From the coffee stop we felt like we all had just signed a new lease on life and began the first leg of our journey, leaving the city we hit a few crucial film spots and also some street riding features. The day push on and by the end of it we managed to find a very solid balance of covering ground riding and having the production crew document the happenings without too much hurry up and wait.
As dusk approached we had to move our riding into fulgas mode. Things were sketchy and we needed to get out fast. Saturday night out in the rural reaches of the city have some solid V8 engines and for some reason they also can’t drive in a straight line too well. Swerve. With that we hit camp after some riding in the dark. We set up and chefed up and hit the hay with day one under our belts.
Day two was the day that brought things into perspective. Our reality cheque bounced. We hit gravel, and after riding endless river valley we also moved into the climbs.
Day two kicked off well. We loaded up with water from the river, got to the stoves and really lived up that #aeroiseverything lifestyle with loads of Aero Pressed coffee through breakfast. We also dipped into what was possibly the most cumbersome item to pack, a 14″ diameter wheel of brie cheese. The creamy goodness of that wheel oozed motivation. With that being a wrap we rolled out of the first camp and hit the still paved road.
With the continual headwinds and flat terrain things began to strain on us, and in the last little town we passed a beer store stop was warranted. Given we had put some of that cumbersome brie into our systems, we decided to fill the packs to their limit with more cumbersome beer cans because vitamin P was missing from our systems and we needed to remain chilled and chilleurs.
After the beer stop it was only a short push to a couple hills and some really shaky country road pavement that could swallow a wheel up, much like Kyle Scully did with that brie. From there we knew things were getting close, and they were. We descended pushed along a couple kilometers of flat and that was the end of it. Gravel, it was there. What we set out to ride was finally before us.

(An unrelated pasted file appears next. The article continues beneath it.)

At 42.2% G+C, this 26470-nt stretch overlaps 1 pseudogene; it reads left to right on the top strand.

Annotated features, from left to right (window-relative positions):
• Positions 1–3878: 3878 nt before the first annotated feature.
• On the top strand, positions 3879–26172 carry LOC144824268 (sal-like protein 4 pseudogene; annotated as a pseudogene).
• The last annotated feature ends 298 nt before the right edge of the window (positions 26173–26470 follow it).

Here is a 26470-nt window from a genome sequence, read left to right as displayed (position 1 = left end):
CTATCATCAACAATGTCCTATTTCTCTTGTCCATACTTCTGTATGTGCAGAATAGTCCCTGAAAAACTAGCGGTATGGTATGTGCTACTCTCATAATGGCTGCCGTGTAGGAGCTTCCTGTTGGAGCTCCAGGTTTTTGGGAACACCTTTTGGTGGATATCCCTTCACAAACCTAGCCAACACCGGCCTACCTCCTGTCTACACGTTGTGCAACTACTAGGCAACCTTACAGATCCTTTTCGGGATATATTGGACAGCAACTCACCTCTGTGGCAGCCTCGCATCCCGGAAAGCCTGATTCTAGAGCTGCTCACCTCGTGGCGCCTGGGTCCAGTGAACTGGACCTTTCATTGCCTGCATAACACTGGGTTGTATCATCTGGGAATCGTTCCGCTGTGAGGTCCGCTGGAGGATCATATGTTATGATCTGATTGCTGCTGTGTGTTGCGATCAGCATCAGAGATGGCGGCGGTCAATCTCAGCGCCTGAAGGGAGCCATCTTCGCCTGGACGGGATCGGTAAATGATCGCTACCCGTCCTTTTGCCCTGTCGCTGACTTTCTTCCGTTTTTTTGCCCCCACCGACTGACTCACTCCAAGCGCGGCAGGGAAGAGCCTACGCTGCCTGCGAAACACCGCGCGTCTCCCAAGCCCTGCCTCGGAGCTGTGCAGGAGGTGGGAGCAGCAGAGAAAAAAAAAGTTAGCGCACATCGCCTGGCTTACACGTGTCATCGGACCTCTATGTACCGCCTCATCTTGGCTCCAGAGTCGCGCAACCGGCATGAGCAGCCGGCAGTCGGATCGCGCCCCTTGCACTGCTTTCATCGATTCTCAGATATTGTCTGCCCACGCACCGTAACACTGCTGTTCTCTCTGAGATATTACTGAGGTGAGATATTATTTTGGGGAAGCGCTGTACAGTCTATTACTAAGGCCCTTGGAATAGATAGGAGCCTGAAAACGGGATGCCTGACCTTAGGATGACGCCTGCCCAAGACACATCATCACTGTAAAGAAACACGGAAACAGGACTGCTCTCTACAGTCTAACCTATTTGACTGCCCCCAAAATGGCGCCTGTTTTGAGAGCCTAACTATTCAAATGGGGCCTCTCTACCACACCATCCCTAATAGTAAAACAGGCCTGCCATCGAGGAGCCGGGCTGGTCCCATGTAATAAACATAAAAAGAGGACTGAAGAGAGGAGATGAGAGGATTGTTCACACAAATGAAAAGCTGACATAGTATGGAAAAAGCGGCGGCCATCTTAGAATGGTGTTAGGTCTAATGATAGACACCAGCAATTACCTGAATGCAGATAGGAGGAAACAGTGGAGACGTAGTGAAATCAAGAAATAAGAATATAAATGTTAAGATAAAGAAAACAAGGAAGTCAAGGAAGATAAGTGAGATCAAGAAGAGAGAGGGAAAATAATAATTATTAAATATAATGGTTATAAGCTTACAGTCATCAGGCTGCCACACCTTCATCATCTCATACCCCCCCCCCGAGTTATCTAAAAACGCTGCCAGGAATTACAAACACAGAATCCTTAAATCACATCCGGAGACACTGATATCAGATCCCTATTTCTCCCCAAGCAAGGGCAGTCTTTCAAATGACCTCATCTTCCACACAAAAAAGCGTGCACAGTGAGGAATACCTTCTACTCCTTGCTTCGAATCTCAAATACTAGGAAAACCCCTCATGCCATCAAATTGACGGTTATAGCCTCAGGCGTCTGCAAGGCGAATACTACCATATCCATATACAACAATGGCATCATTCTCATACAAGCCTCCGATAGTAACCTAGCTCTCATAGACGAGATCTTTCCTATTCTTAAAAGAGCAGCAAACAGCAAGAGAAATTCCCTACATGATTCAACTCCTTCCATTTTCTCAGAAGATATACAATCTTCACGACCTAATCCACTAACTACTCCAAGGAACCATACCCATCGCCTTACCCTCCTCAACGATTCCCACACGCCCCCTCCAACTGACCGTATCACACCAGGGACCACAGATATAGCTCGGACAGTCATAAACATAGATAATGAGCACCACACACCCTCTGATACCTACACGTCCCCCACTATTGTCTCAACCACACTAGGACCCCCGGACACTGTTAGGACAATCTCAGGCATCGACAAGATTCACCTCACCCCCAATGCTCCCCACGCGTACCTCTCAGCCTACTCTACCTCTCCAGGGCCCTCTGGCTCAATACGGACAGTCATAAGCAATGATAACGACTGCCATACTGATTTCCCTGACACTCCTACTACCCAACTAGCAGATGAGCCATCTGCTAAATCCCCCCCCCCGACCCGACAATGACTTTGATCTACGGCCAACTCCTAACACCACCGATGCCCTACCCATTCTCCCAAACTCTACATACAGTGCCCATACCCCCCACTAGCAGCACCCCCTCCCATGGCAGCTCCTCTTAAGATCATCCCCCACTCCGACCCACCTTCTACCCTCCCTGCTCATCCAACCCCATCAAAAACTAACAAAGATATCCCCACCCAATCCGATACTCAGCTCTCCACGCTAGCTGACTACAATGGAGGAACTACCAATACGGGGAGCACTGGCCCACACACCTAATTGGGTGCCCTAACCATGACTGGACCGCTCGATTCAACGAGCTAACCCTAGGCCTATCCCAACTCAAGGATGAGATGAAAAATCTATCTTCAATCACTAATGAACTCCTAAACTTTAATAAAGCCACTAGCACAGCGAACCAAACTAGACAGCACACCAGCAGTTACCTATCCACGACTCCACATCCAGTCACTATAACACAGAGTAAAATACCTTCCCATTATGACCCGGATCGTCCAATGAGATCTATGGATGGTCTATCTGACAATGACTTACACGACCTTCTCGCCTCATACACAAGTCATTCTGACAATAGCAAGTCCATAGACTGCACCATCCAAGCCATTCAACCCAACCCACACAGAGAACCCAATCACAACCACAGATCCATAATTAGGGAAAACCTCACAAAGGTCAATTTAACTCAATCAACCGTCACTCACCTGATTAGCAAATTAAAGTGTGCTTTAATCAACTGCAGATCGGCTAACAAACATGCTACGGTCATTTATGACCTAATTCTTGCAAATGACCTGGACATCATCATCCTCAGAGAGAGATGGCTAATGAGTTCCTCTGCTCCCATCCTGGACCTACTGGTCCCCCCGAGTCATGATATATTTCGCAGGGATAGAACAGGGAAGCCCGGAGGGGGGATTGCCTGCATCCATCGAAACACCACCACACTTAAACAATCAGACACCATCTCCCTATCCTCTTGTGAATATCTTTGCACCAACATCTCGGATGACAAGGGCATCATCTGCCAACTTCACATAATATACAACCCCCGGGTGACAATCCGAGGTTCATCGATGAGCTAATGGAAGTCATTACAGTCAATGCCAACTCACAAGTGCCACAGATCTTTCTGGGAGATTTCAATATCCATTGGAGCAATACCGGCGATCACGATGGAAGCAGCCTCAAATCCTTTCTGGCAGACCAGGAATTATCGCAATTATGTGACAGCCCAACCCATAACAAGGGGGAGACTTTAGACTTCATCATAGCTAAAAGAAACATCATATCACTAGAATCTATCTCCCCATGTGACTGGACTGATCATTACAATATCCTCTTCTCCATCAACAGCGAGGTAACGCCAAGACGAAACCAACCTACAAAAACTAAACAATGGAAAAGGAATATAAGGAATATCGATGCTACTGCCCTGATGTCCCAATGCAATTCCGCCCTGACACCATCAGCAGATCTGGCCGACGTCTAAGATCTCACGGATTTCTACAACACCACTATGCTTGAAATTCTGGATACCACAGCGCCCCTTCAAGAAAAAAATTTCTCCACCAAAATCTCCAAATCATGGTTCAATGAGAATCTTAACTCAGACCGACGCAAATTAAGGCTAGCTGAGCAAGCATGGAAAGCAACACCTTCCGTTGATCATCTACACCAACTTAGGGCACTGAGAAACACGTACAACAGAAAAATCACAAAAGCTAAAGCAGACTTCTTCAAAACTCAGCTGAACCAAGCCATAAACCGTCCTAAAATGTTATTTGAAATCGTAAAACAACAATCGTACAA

We managed a solid push on the gravel given there we arrived there just before dusk started to creep up. With a few peaks and dips we decided to let the production crew to roll ahead and scout a camp site. Dark hit and we were still pushing which got a bit stressful, but we made it eventually and it was exceptional to have that day in the bag.
The day dawned, but that dawn was not normal.It was a dawn of the realness. Rough roads, steep hills and flats came at us like a plague wielders curse.
We got up to watch dawn crack over the peaks in the east, and that was for sure worth it. It felt super invigorating and really put the finite nature of life into perspective. Super invigorating. On a more serious note, and with full intent to carry on the story the morning was fairly routine in terms of making coffee and breakfast, prepping lunches and packing up camp. From there we could get our roll on.
On the way out of camp, one of us has a solid little spill… before we even started riding. We were just standing around on the bikes waiting to get the first shot. That little hiccup somewhat set the tone for the long day ahead. We did manage to get the shot and roll out of camp, which kicked off with a solid descent and thoughts in the back of the mind concerning the next climb.